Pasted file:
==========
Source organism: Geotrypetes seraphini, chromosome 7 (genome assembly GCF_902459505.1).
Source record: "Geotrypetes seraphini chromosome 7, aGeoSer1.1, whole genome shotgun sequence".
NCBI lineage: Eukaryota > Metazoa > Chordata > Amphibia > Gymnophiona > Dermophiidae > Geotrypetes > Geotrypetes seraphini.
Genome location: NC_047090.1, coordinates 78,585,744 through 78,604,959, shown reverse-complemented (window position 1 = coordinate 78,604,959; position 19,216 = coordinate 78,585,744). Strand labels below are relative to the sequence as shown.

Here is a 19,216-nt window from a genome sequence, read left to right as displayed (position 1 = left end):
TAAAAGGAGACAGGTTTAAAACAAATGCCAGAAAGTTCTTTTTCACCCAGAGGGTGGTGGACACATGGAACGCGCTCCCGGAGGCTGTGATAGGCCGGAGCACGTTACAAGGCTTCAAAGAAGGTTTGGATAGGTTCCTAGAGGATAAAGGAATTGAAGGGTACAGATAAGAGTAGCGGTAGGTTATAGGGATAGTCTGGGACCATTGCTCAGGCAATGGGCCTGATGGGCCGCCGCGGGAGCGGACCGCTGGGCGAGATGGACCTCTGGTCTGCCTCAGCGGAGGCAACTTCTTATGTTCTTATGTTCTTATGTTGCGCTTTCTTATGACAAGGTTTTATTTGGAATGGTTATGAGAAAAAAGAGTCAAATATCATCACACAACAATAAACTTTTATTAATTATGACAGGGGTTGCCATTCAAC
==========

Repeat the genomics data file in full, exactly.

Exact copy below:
Source organism: Geotrypetes seraphini, chromosome 7 (genome assembly GCF_902459505.1).
Source record: "Geotrypetes seraphini chromosome 7, aGeoSer1.1, whole genome shotgun sequence".
NCBI lineage: Eukaryota > Metazoa > Chordata > Amphibia > Gymnophiona > Dermophiidae > Geotrypetes > Geotrypetes seraphini.
Genome location: NC_047090.1, coordinates 78,585,744 through 78,604,959, shown reverse-complemented (window position 1 = coordinate 78,604,959; position 19,216 = coordinate 78,585,744). Strand labels below are relative to the sequence as shown.

Here is a 19,216-nt window from a genome sequence, read left to right as displayed (position 1 = left end):
TAAAAGGAGACAGGTTTAAAACAAATGCCAGAAAGTTCTTTTTCACCCAGAGGGTGGTGGACACATGGAACGCGCTCCCGGAGGCTGTGATAGGCCGGAGCACGTTACAAGGCTTCAAAGAAGGTTTGGATAGGTTCCTAGAGGATAAAGGAATTGAAGGGTACAGATAAGAGTAGCGGTAGGTTATAGGGATAGTCTGGGACCATTGCTCAGGCAATGGGCCTGATGGGCCGCCGCGGGAGCGGACCGCTGGGCGAGATGGACCTCTGGTCTGCCTCAGCGGAGGCAACTTCTTATGTTCTTATGTTCTTATGTTGCGCTTTCTTATGACAAGGTTTTATTTGGAATGGTTATGAGAAAAAAGAGTCAAATATCATCACACAACAATAAACTTTTATTAATTATGACAGGGGTTGCCATTCAAC